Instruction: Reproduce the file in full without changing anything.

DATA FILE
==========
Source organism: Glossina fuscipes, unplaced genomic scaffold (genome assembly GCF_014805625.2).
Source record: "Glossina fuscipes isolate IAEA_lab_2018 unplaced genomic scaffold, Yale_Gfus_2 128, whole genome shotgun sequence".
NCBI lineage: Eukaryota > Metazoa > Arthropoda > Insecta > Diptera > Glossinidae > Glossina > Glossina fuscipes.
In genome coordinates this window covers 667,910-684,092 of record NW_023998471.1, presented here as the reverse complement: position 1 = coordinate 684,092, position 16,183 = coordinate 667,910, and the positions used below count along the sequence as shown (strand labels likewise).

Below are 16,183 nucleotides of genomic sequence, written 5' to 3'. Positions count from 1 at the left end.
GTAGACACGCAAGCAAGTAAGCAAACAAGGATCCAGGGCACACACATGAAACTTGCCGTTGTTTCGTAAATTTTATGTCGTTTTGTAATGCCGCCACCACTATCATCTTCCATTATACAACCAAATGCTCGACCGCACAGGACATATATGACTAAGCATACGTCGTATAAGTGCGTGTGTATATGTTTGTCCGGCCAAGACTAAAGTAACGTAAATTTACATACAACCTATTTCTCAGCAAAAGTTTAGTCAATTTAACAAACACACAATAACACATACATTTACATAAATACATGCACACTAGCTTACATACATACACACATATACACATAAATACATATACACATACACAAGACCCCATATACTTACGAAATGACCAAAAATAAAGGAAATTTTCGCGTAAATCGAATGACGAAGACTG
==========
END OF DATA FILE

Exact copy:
Source organism: Glossina fuscipes, unplaced genomic scaffold (genome assembly GCF_014805625.2).
Source record: "Glossina fuscipes isolate IAEA_lab_2018 unplaced genomic scaffold, Yale_Gfus_2 128, whole genome shotgun sequence".
NCBI lineage: Eukaryota > Metazoa > Arthropoda > Insecta > Diptera > Glossinidae > Glossina > Glossina fuscipes.
In genome coordinates this window covers 667,910-684,092 of record NW_023998471.1, presented here as the reverse complement: position 1 = coordinate 684,092, position 16,183 = coordinate 667,910, and the positions used below count along the sequence as shown (strand labels likewise).

Below are 16,183 nucleotides of genomic sequence, written 5' to 3'. Positions count from 1 at the left end.
GTAGACACGCAAGCAAGTAAGCAAACAAGGATCCAGGGCACACACATGAAACTTGCCGTTGTTTCGTAAATTTTATGTCGTTTTGTAATGCCGCCACCACTATCATCTTCCATTATACAACCAAATGCTCGACCGCACAGGACATATATGACTAAGCATACGTCGTATAAGTGCGTGTGTATATGTTTGTCCGGCCAAGACTAAAGTAACGTAAATTTACATACAACCTATTTCTCAGCAAAAGTTTAGTCAATTTAACAAACACACAATAACACATACATTTACATAAATACATGCACACTAGCTTACATACATACACACATATACACATAAATACATATACACATACACAAGACCCCATATACTTACGAAATGACCAAAAATAAAGGAAATTTTCGCGTAAATCGAATGACGAAGACTG